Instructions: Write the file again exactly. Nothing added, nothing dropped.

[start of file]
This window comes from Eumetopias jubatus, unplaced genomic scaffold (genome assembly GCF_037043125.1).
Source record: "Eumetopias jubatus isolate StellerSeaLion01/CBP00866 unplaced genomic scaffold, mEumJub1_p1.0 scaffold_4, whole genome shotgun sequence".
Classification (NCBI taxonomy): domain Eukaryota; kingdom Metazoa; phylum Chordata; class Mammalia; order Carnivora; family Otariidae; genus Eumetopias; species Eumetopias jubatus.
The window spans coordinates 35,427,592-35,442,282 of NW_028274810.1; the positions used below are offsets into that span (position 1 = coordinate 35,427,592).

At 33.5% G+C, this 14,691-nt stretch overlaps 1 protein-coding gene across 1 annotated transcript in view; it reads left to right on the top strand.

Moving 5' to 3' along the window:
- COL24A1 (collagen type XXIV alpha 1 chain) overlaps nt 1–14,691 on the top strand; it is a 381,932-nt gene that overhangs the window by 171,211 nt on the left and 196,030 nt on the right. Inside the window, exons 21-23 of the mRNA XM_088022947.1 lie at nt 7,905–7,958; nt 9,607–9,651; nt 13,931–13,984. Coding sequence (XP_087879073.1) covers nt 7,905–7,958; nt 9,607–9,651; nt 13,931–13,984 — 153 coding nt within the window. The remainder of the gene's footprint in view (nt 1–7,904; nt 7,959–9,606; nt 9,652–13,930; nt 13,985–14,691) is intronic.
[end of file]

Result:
This window comes from Eumetopias jubatus, unplaced genomic scaffold (genome assembly GCF_037043125.1).
Source record: "Eumetopias jubatus isolate StellerSeaLion01/CBP00866 unplaced genomic scaffold, mEumJub1_p1.0 scaffold_4, whole genome shotgun sequence".
Classification (NCBI taxonomy): domain Eukaryota; kingdom Metazoa; phylum Chordata; class Mammalia; order Carnivora; family Otariidae; genus Eumetopias; species Eumetopias jubatus.
The window spans coordinates 35,427,592-35,442,282 of NW_028274810.1; the positions used below are offsets into that span (position 1 = coordinate 35,427,592).

At 33.5% G+C, this 14,691-nt stretch overlaps 1 protein-coding gene across 1 annotated transcript in view; it reads left to right on the top strand.

Moving 5' to 3' along the window:
- COL24A1 (collagen type XXIV alpha 1 chain) overlaps nt 1–14,691 on the top strand; it is a 381,932-nt gene that overhangs the window by 171,211 nt on the left and 196,030 nt on the right. Inside the window, exons 21-23 of the mRNA XM_088022947.1 lie at nt 7,905–7,958; nt 9,607–9,651; nt 13,931–13,984. Coding sequence (XP_087879073.1) covers nt 7,905–7,958; nt 9,607–9,651; nt 13,931–13,984 — 153 coding nt within the window. The remainder of the gene's footprint in view (nt 1–7,904; nt 7,959–9,606; nt 9,652–13,930; nt 13,985–14,691) is intronic.